Accession Number : ADA517022


Title :   Logistical Art


Descriptive Note : Journal article


Corporate Author : ARMY CENTER OF MILITARY HISTORY WASHINGTON DC


Personal Author(s) : Newell, Clayton R


Full Text : https://apps.dtic.mil/dtic/tr/fulltext/u2/a517022.pdf


Report Date : Mar 1989


Pagination or Media Count : 10


Abstract : The United States has fought its recent wars by dominating its enemies with overwhelming logistical support. In today's resource-constrained environment, however, the shoe may be on the other foot. In Western Europe, for example, the Soviets and the Warsaw Pact may well have the advantage in bringing brute force logistics to bear. The success of American military strategy in Europe, or anywhere else in the world, may depend on how well the U.S. Army's logistics philosophy adapts to new realities. The Army can no longer afford a logistics philosophy which allows its commanders to assume an endless supply of everything. As war becomes more dependent on science and technology, commanders tend to rely more heavily on their logisticians to keep the machinery of war operating. The science of logistics is not new to warfare, but it came to its ultimate fruition during World War II. Between the World Wars both tanks and trucks were introduced into armies on a mass scale, During World War II at the tactical and operational levels, the truck became to logistics what the tank became to battle. The tank-truck team revolutionized warfare and logistics, and as logistics became more technical it tended to become regarded more as a science and less as an art. But the art of logistics was not lost on all military planners. There were those commanders who successfully combined logistical and operational art in World War II. By 1944 Allied logistics planning reached its zenith with Operation Overlord, the campaign that began with the Allies' invasion of France and ended with their armies in the very heart of Germany. Logisticians labored for years preparing meticulous plans to support that effort. Yet in the end, it was not so much the logistics planning that measured the success of the Allied invasion of Europe, but the initiative and imagination of commanders in ignoring, adapting, and improvising logistics plans and systems as the campaign progressed: logistical art.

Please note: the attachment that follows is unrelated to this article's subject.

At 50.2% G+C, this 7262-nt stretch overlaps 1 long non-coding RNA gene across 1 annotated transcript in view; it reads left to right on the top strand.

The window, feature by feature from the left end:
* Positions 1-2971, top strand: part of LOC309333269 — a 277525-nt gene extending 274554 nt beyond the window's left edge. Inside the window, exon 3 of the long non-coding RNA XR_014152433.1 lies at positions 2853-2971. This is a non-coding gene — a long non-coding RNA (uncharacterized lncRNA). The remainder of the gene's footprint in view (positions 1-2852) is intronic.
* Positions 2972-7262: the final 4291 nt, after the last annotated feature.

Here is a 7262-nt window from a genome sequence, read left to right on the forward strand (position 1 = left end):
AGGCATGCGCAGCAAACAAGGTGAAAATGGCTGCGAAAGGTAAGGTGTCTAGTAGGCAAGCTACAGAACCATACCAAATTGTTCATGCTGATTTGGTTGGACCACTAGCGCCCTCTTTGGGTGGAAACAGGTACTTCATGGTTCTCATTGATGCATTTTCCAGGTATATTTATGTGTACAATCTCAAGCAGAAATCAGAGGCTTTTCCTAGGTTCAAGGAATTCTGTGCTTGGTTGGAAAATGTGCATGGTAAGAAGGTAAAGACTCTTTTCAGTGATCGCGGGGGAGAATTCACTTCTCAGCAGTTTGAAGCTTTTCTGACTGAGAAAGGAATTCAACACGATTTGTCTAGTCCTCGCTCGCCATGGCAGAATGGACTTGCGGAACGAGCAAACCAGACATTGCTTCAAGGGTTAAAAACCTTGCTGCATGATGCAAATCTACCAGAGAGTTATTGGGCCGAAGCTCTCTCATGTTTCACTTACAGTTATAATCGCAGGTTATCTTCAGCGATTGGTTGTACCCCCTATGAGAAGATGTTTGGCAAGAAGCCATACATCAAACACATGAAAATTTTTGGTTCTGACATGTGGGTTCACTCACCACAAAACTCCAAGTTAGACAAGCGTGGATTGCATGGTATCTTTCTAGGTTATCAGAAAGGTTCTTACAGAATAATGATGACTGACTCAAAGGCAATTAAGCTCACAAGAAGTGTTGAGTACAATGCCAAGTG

Descriptors :   *ARMY , *SECOND WORLD WAR , *MILITARY ART , *TANKS(COMBAT VEHICLES) , *LOGISTICS PLANNING , *TRUCKS , *LOGISTICS SUPPORT , STRATEGIC WARFARE , SUPPLIES , VIETNAM WAR , MILITARY COMMANDERS , TACTICAL WARFARE , HORSES , REPRINTS , LESSONS LEARNED , THEATER LEVEL OPERATIONS , RAILROADS , FIRST WORLD WAR , MILITARY HISTORY , MILITARY TRANSPORTATION


Subject Categories : Humanities and History
      Logistics, Military Facilities and Supplies
      Military Operations, Strategy and Tactics


Distribution Statement : APPROVED FOR PUBLIC RELEASE